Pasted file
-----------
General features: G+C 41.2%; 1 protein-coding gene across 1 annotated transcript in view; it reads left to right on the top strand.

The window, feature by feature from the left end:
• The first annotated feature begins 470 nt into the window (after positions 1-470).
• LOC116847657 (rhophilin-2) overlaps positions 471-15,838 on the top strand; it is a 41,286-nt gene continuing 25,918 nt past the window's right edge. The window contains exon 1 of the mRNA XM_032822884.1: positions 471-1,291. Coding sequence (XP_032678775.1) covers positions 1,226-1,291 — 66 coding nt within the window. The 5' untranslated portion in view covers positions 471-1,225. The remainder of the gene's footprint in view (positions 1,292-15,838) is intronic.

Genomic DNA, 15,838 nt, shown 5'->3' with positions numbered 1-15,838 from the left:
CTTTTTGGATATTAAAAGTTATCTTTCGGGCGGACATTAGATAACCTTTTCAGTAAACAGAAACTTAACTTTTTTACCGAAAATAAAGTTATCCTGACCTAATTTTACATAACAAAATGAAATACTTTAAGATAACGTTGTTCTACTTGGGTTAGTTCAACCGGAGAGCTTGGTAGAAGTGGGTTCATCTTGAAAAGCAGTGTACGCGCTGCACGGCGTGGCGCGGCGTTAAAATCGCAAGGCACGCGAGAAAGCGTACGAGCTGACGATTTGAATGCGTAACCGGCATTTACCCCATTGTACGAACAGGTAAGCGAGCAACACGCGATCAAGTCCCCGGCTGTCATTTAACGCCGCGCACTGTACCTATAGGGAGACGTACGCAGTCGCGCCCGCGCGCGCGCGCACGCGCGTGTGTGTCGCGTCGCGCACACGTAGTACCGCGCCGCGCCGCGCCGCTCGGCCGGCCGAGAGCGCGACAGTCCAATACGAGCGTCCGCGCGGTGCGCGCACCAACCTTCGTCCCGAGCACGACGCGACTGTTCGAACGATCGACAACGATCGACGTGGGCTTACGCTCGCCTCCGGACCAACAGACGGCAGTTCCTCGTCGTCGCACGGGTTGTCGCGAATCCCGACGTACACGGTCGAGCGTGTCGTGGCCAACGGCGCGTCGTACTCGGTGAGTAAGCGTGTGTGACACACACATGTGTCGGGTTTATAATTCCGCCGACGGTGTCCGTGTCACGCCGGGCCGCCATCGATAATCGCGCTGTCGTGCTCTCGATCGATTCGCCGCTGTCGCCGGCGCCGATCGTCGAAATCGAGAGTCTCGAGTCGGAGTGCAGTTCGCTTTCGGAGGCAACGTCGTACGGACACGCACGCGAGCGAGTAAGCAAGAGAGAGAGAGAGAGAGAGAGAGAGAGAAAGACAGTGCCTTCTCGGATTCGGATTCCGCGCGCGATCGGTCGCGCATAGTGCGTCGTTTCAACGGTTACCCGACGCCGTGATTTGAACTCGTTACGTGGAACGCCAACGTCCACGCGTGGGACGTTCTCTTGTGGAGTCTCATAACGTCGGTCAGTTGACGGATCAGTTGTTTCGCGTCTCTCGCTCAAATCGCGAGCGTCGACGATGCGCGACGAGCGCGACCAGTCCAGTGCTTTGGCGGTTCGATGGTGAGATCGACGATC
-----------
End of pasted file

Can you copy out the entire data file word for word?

General features: G+C 41.2%; 1 protein-coding gene across 1 annotated transcript in view; it reads left to right on the top strand.

The window, feature by feature from the left end:
• The first annotated feature begins 470 nt into the window (after positions 1-470).
• LOC116847657 (rhophilin-2) overlaps positions 471-15,838 on the top strand; it is a 41,286-nt gene continuing 25,918 nt past the window's right edge. The window contains exon 1 of the mRNA XM_032822884.1: positions 471-1,291. Coding sequence (XP_032678775.1) covers positions 1,226-1,291 — 66 coding nt within the window. The 5' untranslated portion in view covers positions 471-1,225. The remainder of the gene's footprint in view (positions 1,292-15,838) is intronic.

Genomic DNA, 15,838 nt, shown 5'->3' with positions numbered 1-15,838 from the left:
CTTTTTGGATATTAAAAGTTATCTTTCGGGCGGACATTAGATAACCTTTTCAGTAAACAGAAACTTAACTTTTTTACCGAAAATAAAGTTATCCTGACCTAATTTTACATAACAAAATGAAATACTTTAAGATAACGTTGTTCTACTTGGGTTAGTTCAACCGGAGAGCTTGGTAGAAGTGGGTTCATCTTGAAAAGCAGTGTACGCGCTGCACGGCGTGGCGCGGCGTTAAAATCGCAAGGCACGCGAGAAAGCGTACGAGCTGACGATTTGAATGCGTAACCGGCATTTACCCCATTGTACGAACAGGTAAGCGAGCAACACGCGATCAAGTCCCCGGCTGTCATTTAACGCCGCGCACTGTACCTATAGGGAGACGTACGCAGTCGCGCCCGCGCGCGCGCGCACGCGCGTGTGTGTCGCGTCGCGCACACGTAGTACCGCGCCGCGCCGCGCCGCTCGGCCGGCCGAGAGCGCGACAGTCCAATACGAGCGTCCGCGCGGTGCGCGCACCAACCTTCGTCCCGAGCACGACGCGACTGTTCGAACGATCGACAACGATCGACGTGGGCTTACGCTCGCCTCCGGACCAACAGACGGCAGTTCCTCGTCGTCGCACGGGTTGTCGCGAATCCCGACGTACACGGTCGAGCGTGTCGTGGCCAACGGCGCGTCGTACTCGGTGAGTAAGCGTGTGTGACACACACATGTGTCGGGTTTATAATTCCGCCGACGGTGTCCGTGTCACGCCGGGCCGCCATCGATAATCGCGCTGTCGTGCTCTCGATCGATTCGCCGCTGTCGCCGGCGCCGATCGTCGAAATCGAGAGTCTCGAGTCGGAGTGCAGTTCGCTTTCGGAGGCAACGTCGTACGGACACGCACGCGAGCGAGTAAGCAAGAGAGAGAGAGAGAGAGAGAGAGAGAGAAAGACAGTGCCTTCTCGGATTCGGATTCCGCGCGCGATCGGTCGCGCATAGTGCGTCGTTTCAACGGTTACCCGACGCCGTGATTTGAACTCGTTACGTGGAACGCCAACGTCCACGCGTGGGACGTTCTCTTGTGGAGTCTCATAACGTCGGTCAGTTGACGGATCAGTTGTTTCGCGTCTCTCGCTCAAATCGCGAGCGTCGACGATGCGCGACGAGCGCGACCAGTCCAGTGCTTTGGCGGTTCGATGGTGAGATCGACGATC